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When the Union and the City entered into negotiations regarding the 2012-2013 wages and other employment terms for the City's fire department members, the City included in its negotiating team the mayor, one city council member, and other members of the City's administration and staff. The Union eventually filed a declaratory judgment seeking a ruling that a quorum of the city council was required to negotiate with the Union, the City could not unilaterally decide to conduct the negotiating sessions in public, and the proposals exchanged by the parties were not public records. The district court granted summary judgment declaring that a quorum of the city council was not obligated to participate in the negotiations and that the other two issues were not justiciable. The Supreme Court reversed in part and affirmed in part, holding that the statutes mandate a quorum of the city council to negotiate with the Union and that the other two issues were not justiciable. View "Int'l Ass'n of Firefighters Local Union No. 279 v. City of Cheyenne" on Justia Law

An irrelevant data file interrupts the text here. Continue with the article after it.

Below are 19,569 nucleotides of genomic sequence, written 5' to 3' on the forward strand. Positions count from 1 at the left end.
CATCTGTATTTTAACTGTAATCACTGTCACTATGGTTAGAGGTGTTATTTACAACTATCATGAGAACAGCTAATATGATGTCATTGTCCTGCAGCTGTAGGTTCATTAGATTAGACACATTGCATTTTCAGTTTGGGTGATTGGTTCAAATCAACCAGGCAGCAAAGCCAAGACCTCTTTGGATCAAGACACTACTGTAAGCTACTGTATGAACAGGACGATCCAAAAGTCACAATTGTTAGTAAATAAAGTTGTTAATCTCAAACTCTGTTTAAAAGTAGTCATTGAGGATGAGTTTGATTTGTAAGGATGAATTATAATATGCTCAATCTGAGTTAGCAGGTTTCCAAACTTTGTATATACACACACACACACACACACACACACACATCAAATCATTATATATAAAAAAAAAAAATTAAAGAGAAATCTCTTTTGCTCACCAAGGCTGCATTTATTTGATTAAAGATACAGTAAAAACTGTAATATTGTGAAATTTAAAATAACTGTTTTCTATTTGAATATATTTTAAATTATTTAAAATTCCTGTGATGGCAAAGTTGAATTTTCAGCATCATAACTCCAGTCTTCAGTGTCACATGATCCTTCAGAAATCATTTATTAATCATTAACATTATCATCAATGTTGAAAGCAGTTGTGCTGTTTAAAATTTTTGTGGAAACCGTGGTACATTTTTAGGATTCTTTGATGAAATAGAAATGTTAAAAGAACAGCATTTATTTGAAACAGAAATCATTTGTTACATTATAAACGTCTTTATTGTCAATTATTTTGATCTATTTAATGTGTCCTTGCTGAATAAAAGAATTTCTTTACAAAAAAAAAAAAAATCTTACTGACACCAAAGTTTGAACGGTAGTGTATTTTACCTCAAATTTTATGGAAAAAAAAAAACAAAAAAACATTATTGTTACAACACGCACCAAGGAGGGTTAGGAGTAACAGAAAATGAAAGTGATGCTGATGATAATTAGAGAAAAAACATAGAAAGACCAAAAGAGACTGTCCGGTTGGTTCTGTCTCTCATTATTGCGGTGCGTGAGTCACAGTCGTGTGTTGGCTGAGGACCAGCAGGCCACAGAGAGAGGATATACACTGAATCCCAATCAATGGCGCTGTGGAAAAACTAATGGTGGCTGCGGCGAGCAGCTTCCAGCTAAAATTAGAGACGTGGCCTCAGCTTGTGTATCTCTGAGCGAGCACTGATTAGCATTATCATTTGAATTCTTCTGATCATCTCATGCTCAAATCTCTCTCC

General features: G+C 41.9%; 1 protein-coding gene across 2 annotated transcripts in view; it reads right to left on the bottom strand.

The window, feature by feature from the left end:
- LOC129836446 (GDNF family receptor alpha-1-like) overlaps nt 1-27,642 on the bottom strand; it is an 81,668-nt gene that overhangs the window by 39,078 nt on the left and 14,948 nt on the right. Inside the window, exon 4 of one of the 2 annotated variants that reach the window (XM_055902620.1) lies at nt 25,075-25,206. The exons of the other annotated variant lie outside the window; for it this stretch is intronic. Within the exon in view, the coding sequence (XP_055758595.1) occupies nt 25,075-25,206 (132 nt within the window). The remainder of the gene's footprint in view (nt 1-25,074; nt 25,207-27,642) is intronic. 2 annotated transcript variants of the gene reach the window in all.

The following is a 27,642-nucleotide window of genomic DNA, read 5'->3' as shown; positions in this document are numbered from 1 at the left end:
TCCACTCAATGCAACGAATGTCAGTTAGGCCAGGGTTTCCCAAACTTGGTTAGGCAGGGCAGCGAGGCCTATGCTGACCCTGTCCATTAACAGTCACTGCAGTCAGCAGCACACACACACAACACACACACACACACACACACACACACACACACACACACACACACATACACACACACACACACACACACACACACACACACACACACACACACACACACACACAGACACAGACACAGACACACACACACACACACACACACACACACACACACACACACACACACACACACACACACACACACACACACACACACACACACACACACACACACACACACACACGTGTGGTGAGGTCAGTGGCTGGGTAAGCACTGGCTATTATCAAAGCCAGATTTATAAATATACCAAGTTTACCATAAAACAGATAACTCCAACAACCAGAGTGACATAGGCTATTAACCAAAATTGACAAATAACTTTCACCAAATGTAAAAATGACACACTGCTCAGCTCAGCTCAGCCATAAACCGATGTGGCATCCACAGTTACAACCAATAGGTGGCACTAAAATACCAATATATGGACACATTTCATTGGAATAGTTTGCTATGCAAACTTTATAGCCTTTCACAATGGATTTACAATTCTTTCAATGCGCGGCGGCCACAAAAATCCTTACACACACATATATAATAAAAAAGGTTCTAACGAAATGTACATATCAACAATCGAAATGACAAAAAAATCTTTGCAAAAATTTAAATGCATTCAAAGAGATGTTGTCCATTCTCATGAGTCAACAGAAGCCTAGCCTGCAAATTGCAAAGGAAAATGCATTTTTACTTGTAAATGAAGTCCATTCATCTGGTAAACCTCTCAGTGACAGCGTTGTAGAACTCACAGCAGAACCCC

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After a jury trial, Appellant was convicted of attempted first-degree murder, kidnapping, and aggravated assault and battery after he attacked the victim and hit her in the face and body with a sledgehammer. The Supreme Court affirmed the convictions, holding (1) the district court did not abuse its discretion by admitting evidence of Appellant's previous violent behavior against the victim; (2) the district court did not abuse its discretion when it allowed a transcript of a telephone conversation between Appellant and the victim to be reviewed by the jury while the recording was being played at trial; and (3) Appellant did not receive ineffective assistance of counsel because defense counsel requested a continuance and waived Appellant's right to a speedy trial. View "King v. State" on Justia Law